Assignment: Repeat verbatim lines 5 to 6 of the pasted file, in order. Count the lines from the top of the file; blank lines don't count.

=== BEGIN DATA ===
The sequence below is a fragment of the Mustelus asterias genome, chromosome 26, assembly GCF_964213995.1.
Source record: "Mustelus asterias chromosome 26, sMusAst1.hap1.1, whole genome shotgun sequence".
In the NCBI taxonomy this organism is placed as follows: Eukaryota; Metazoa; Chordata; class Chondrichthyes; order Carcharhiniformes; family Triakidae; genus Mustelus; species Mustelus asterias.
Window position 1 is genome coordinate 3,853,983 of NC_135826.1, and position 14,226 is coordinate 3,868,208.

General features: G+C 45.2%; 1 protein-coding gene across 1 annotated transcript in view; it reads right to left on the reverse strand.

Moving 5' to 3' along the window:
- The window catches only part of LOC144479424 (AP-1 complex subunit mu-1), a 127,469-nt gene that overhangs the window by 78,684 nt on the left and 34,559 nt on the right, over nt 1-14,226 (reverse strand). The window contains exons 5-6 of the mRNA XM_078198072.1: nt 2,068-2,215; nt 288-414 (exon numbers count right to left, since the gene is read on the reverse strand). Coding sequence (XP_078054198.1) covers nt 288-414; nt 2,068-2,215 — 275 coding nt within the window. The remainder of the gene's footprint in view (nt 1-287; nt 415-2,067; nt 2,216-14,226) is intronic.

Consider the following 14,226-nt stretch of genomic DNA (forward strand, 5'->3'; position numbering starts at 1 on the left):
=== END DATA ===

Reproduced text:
General features: G+C 45.2%; 1 protein-coding gene across 1 annotated transcript in view; it reads right to left on the reverse strand.

Moving 5' to 3' along the window: